The Board of Directors, Management and employees of Jollibee Foods Corporation commit themselves to the principles and best practices contained in its Manual on Corporate Governance and acknowledge that the same may guide the attainment of the Company’s values, mission and vision.

New Manual on Corporate Governance May 2017

Amended Manual on Corporate Governance July 2014

Manual on Corporate Governance August 2002

Code of Business Ethics and Business Conduct

The Company’s Code of Ethics and Business Conduct is rooted in its strong core values of honesty, integrity, trust and excellence. The Company endeavours to maintain the highest standards of business ethics as well as full compliance with all relevant laws, rules and regulations. As such, it ensures that a system is in place which will enable all stakeholders: employees, vendors, franchisees, suppliers and other external stakeholders, to submit reports, complaints, or any other information regarding any fraudulent, illicit or unethical activity in an anonymous and confidential manner, without fear of reprisal.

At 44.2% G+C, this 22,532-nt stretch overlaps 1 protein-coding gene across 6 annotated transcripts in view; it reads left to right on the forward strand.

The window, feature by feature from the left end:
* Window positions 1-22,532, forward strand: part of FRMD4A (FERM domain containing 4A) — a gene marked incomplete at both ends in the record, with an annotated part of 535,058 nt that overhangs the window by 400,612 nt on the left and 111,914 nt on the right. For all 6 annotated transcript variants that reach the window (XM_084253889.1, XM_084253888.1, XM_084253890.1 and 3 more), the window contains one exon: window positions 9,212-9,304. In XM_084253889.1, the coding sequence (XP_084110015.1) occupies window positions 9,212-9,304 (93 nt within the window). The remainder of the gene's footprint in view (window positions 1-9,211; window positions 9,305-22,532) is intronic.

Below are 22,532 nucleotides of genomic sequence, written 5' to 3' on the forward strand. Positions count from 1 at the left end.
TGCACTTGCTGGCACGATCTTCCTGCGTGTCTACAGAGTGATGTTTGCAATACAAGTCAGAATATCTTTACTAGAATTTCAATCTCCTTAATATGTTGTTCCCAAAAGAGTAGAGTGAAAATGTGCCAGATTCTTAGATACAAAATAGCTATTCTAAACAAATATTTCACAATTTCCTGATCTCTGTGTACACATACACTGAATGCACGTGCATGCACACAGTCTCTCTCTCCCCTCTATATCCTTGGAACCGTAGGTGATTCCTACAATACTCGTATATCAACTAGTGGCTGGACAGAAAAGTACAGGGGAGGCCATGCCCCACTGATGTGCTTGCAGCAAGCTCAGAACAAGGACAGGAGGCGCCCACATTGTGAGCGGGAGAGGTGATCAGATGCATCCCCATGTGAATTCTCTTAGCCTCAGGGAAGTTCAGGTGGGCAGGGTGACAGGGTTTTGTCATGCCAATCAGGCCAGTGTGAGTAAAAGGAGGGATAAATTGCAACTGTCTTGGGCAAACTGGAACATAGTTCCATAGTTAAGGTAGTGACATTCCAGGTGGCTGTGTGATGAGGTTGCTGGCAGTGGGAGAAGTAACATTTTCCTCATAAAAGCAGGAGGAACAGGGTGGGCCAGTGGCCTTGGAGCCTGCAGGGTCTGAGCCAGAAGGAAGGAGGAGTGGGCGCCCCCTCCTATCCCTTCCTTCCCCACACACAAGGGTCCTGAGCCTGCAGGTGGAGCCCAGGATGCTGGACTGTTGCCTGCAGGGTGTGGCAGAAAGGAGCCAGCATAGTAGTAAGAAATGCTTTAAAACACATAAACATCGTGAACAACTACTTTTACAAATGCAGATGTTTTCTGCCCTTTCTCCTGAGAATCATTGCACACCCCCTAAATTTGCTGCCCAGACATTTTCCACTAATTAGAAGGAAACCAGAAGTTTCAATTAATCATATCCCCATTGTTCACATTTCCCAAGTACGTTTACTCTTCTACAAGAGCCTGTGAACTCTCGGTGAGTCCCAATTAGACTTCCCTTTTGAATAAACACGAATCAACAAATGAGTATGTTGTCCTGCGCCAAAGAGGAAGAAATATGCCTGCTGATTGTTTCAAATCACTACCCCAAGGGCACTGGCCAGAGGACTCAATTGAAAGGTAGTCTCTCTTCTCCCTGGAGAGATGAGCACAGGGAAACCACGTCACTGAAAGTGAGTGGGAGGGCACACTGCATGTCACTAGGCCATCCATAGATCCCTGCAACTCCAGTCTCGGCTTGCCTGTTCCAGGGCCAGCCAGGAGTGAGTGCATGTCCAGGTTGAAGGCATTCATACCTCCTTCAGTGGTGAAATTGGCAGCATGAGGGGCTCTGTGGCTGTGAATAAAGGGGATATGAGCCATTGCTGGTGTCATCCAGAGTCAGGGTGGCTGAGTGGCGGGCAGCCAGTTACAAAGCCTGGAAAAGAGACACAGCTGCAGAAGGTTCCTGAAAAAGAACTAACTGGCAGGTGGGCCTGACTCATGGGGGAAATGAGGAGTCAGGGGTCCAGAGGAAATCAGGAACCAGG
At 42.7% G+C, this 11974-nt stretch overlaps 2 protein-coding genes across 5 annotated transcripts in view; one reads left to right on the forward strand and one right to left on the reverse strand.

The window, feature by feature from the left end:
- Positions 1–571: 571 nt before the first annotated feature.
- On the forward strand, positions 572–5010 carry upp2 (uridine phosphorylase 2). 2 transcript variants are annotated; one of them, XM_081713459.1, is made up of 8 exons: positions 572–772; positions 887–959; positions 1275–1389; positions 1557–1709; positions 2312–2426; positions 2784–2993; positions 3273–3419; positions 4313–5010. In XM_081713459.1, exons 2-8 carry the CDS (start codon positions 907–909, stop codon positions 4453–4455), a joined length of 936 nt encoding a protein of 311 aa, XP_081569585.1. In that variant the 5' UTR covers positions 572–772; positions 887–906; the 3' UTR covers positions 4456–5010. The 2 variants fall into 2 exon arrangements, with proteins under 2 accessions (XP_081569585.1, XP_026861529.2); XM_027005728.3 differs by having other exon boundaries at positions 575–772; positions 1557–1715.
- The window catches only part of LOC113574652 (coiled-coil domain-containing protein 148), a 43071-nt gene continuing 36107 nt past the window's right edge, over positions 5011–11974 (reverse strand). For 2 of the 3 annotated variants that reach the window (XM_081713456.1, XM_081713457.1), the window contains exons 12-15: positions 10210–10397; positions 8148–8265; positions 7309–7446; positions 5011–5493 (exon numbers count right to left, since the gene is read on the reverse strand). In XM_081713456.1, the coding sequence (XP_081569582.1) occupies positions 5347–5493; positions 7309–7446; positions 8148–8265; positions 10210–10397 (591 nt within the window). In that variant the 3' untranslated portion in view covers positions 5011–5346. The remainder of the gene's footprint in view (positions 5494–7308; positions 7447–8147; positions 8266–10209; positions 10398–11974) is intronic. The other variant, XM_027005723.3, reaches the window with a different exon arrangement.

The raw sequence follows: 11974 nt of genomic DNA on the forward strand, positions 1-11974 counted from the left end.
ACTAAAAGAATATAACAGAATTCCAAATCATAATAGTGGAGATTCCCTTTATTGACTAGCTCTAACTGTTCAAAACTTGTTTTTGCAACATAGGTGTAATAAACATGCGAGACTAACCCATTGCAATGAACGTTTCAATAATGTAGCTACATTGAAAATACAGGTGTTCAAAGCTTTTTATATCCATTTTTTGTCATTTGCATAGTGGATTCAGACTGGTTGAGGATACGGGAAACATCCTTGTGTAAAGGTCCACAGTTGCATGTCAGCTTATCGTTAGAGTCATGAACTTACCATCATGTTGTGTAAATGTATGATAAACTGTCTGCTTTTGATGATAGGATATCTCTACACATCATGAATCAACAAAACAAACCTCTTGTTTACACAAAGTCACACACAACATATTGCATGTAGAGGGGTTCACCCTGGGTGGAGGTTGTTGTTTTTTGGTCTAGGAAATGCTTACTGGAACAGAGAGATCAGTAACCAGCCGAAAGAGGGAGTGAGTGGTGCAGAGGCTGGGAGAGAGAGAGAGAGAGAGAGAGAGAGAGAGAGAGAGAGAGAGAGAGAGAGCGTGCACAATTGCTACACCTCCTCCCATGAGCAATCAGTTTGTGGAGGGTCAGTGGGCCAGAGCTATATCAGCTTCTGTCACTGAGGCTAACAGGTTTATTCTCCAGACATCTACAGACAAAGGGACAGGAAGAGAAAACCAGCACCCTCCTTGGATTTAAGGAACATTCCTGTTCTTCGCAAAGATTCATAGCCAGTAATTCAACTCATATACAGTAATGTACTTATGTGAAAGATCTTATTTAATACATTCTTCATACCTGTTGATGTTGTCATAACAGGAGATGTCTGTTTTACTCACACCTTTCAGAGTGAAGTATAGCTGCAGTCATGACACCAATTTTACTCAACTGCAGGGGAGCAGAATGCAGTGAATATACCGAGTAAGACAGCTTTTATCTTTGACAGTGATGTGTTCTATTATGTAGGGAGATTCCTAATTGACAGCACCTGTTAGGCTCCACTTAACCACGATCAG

The Company observes honesty and integrity in its dealings with all of its stakeholders: government, customers, business partners, employees and the general public. The Company conducts its business and performs its duties with uncompromising integrity and professionalism. The Company considers its franchisees, lessors, suppliers, service providers and other outside parties as its valued partners in the Company’s growth. The Company equally treats all its customers with respect and courtesy.

The Company’s Code of Business Ethics and Code of Discipline have been disseminated to all directors, senior management and employees and all levels in the Company are responsible for and required to administer the Code of Business Ethics, including investigating alleged violations and determining corrective actions.

COBE Manual

Annual Corporate Governance Report

Consolidated Changes and Updates in the ACGR for 2016 as of March 27, 2017